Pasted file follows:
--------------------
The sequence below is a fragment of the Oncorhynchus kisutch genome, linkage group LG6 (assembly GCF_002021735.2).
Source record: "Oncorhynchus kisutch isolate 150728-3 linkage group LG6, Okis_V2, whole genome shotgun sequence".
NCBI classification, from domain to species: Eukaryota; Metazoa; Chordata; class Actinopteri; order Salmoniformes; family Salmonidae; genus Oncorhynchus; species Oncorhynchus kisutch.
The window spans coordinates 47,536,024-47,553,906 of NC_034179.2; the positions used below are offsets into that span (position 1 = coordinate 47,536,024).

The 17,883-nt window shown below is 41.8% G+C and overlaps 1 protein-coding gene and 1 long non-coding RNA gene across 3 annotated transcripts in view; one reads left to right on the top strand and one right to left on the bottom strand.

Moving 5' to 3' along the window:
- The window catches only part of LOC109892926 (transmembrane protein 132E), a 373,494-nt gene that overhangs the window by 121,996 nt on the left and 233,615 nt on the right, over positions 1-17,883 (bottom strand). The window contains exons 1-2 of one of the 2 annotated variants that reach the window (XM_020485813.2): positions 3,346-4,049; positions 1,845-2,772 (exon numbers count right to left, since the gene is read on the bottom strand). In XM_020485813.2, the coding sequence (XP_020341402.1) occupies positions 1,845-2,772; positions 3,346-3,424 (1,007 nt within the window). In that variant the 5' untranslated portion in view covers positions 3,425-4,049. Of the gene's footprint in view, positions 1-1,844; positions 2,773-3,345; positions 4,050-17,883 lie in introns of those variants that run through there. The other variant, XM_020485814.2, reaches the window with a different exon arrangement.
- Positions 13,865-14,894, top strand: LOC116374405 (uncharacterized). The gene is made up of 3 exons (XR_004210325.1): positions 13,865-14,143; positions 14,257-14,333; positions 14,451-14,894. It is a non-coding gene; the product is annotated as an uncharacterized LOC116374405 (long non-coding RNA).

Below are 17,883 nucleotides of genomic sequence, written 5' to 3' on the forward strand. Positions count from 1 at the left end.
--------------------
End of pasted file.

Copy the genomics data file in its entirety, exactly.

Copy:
The sequence below is a fragment of the Oncorhynchus kisutch genome, linkage group LG6 (assembly GCF_002021735.2).
Source record: "Oncorhynchus kisutch isolate 150728-3 linkage group LG6, Okis_V2, whole genome shotgun sequence".
NCBI classification, from domain to species: Eukaryota; Metazoa; Chordata; class Actinopteri; order Salmoniformes; family Salmonidae; genus Oncorhynchus; species Oncorhynchus kisutch.
The window spans coordinates 47,536,024-47,553,906 of NC_034179.2; the positions used below are offsets into that span (position 1 = coordinate 47,536,024).

The 17,883-nt window shown below is 41.8% G+C and overlaps 1 protein-coding gene and 1 long non-coding RNA gene across 3 annotated transcripts in view; one reads left to right on the top strand and one right to left on the bottom strand.

Moving 5' to 3' along the window:
- The window catches only part of LOC109892926 (transmembrane protein 132E), a 373,494-nt gene that overhangs the window by 121,996 nt on the left and 233,615 nt on the right, over positions 1-17,883 (bottom strand). The window contains exons 1-2 of one of the 2 annotated variants that reach the window (XM_020485813.2): positions 3,346-4,049; positions 1,845-2,772 (exon numbers count right to left, since the gene is read on the bottom strand). In XM_020485813.2, the coding sequence (XP_020341402.1) occupies positions 1,845-2,772; positions 3,346-3,424 (1,007 nt within the window). In that variant the 5' untranslated portion in view covers positions 3,425-4,049. Of the gene's footprint in view, positions 1-1,844; positions 2,773-3,345; positions 4,050-17,883 lie in introns of those variants that run through there. The other variant, XM_020485814.2, reaches the window with a different exon arrangement.
- Positions 13,865-14,894, top strand: LOC116374405 (uncharacterized). The gene is made up of 3 exons (XR_004210325.1): positions 13,865-14,143; positions 14,257-14,333; positions 14,451-14,894. It is a non-coding gene; the product is annotated as an uncharacterized LOC116374405 (long non-coding RNA).

Below are 17,883 nucleotides of genomic sequence, written 5' to 3' on the forward strand. Positions count from 1 at the left end.